The high price of our affordable fashion

It can be easy to dismiss events elsewhere in the world as not our problem, particularly when it’s a non-western country where the people don’t dress like us or live like us. But it is less easy to ignore when our own shopping habits could be part of the cause.

Last week in Bangladesh, a building full of clothes manufacturers collapsed. At least 380 people were killed. Hundreds more are still missing. There were 3,000 people working in the eight storey building at the time of the collapse.

Three storeys had been illegally added and the building owner is reported to have forced people to enter the building to work despite concerns from workers about cracks that had appeared in the walls. He has since been arrested.

The garment industry in Bangladesh is vast. Check the labels of the clothes you’re wearing. There’s a good chance something you’ve got on was made in Bangladesh. Over the years, much has been made of the human cost of cheap clothes. Issues like low pay, poor working conditions and working age have all made headlines.

The Dhaka tragedy already has a bigger death toll than nearly all terror attacks. If the building had collapsed as a result of terrorist activity, it would have the fifth highest death toll in history. More people were killed in the building collapse than in the Lockerbie bombings (270), the Beslan school siege (334), the Madrid train bombings (191) or the 2002 Bali bombings (202).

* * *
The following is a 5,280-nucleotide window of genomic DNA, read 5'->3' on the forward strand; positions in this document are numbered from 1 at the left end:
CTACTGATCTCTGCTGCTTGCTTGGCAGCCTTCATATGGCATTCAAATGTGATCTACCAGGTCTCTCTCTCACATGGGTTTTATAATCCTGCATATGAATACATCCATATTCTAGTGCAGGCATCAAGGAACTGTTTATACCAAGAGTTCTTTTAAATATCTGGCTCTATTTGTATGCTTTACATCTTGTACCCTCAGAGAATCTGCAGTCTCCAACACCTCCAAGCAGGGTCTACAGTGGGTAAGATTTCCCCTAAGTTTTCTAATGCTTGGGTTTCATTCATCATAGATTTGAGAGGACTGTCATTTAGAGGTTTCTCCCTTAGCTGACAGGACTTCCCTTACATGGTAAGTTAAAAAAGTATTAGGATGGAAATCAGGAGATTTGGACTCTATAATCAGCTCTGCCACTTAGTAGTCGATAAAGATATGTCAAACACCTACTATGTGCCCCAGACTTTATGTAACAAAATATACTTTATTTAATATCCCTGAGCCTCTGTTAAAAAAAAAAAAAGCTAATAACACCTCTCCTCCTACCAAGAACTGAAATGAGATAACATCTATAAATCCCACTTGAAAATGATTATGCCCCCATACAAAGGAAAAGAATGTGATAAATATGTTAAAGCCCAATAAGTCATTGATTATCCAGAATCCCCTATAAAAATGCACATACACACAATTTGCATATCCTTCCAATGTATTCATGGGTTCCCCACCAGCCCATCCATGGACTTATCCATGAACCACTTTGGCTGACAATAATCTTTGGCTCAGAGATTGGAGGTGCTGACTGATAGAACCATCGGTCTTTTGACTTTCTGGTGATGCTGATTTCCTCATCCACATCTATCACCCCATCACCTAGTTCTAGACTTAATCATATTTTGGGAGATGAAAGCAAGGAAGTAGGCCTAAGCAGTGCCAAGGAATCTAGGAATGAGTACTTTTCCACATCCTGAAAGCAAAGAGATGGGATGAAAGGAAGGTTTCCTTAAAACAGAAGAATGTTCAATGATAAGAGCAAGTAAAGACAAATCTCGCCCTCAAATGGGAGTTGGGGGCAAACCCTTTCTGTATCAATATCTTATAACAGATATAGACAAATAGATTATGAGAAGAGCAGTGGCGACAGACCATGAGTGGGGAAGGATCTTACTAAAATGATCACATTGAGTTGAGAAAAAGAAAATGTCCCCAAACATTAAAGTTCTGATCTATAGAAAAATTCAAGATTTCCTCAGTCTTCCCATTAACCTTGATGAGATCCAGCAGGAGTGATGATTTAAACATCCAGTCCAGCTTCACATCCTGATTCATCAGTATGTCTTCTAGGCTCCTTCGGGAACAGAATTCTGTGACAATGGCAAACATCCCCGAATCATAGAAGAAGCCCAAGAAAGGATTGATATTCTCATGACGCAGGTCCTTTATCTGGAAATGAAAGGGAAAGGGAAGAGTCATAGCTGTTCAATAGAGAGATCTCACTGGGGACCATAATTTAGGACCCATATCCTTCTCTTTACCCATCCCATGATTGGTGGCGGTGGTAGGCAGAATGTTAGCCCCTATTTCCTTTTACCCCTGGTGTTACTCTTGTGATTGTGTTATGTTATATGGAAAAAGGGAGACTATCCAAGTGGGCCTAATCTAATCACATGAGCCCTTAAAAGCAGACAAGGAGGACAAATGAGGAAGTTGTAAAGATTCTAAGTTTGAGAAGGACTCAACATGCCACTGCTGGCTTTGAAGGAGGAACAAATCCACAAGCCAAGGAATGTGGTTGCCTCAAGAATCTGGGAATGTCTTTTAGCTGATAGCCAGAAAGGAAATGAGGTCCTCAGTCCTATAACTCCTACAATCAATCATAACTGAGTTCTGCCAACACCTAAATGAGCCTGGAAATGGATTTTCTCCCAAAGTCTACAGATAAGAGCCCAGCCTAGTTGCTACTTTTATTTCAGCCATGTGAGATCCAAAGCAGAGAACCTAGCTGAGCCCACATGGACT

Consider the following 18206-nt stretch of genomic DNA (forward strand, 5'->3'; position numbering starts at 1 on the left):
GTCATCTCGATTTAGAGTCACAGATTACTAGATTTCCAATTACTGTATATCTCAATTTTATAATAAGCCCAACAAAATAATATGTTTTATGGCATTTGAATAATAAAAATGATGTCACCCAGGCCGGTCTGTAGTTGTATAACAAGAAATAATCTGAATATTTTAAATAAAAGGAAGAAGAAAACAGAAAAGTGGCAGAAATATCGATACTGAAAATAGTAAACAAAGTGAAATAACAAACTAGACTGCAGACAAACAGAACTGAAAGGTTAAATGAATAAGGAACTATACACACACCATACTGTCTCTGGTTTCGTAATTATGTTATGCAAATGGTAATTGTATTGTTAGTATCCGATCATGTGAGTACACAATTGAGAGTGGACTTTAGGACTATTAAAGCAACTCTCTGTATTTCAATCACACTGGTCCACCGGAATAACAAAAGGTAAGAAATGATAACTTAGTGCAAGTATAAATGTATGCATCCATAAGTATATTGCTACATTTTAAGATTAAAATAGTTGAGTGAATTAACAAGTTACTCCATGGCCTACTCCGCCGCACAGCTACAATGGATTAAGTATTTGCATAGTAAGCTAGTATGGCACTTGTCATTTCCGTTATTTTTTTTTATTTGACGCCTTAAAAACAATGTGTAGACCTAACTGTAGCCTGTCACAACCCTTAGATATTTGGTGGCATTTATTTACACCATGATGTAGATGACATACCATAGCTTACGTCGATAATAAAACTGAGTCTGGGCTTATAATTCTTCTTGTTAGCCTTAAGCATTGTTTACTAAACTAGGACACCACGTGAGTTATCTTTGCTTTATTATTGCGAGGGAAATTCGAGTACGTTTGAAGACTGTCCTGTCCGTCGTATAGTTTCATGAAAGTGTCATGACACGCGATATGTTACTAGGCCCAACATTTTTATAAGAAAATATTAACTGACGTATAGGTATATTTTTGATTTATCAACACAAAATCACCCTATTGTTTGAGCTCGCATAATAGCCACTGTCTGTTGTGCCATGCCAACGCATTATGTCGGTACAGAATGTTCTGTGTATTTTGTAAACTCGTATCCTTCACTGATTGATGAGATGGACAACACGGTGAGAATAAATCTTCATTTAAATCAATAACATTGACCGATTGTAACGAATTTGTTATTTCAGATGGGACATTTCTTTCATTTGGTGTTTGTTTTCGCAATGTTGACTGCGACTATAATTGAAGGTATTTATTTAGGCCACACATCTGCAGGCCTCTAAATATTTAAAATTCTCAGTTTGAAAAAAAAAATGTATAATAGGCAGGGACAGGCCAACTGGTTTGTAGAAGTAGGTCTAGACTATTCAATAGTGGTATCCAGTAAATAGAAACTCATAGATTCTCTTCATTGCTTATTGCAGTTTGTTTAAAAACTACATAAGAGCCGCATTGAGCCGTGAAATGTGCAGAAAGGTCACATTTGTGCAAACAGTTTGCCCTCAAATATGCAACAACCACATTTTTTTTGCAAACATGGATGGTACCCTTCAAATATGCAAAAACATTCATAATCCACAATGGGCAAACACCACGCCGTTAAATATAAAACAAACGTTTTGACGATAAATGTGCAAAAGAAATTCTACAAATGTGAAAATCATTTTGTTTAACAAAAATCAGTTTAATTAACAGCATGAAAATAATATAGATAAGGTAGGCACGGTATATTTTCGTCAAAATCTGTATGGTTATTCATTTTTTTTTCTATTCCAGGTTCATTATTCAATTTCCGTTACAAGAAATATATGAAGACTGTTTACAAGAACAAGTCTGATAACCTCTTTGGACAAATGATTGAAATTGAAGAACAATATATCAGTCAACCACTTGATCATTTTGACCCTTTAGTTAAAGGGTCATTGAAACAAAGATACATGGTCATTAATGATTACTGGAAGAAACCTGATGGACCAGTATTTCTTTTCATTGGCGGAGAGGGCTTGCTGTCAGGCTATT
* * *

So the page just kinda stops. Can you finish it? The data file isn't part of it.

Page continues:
While it’s not the result of the actions of a homicidal maniac bent on death and destruction, the building collapse is a symptom of our buying habits. The west demands £3 t-shirts. Poorer countries meet the demands by flouting the kind of standards and working conditions we would expect for employees in our own country.

The suppliers based in the building have already been linked with Primark, Matalan and Mango. It’s all too easy for clothing retailers to distance themselves from the conditions that the people who make their clothes work in. The actual garment workers can be two, three or even more steps removed from the brand. But affordable fashion doesn’t have to come at such a high price. H&M, for example has been lobbying the Bangladeshi government for a living wage for garment workers.

We can make a difference by taking care how we spend our money. Take a few minutes to check whether your clothes retailer of choice has an ethical policy. We have more power than we realise.

2 comments on “The high price of our affordable fashion

  1. A recent Facebook thread on the Horsham Facebook page asking people what shops they’d like to see in Horsham had opinion split over stores like Primark… while many feel that shops like these add nothing to Horsham’s allure as a unique shopping destination, or as a town of character, there were many crying out for “cheap” clothes shops… Perhaps they should read your article — is there really any such thing as cheap clothes, or does someone always pays the price?

  2. where would these people be however if these clothing manufacturers were not there to employ these people even at the cheap labour costs? Would they already be dead through starvation?

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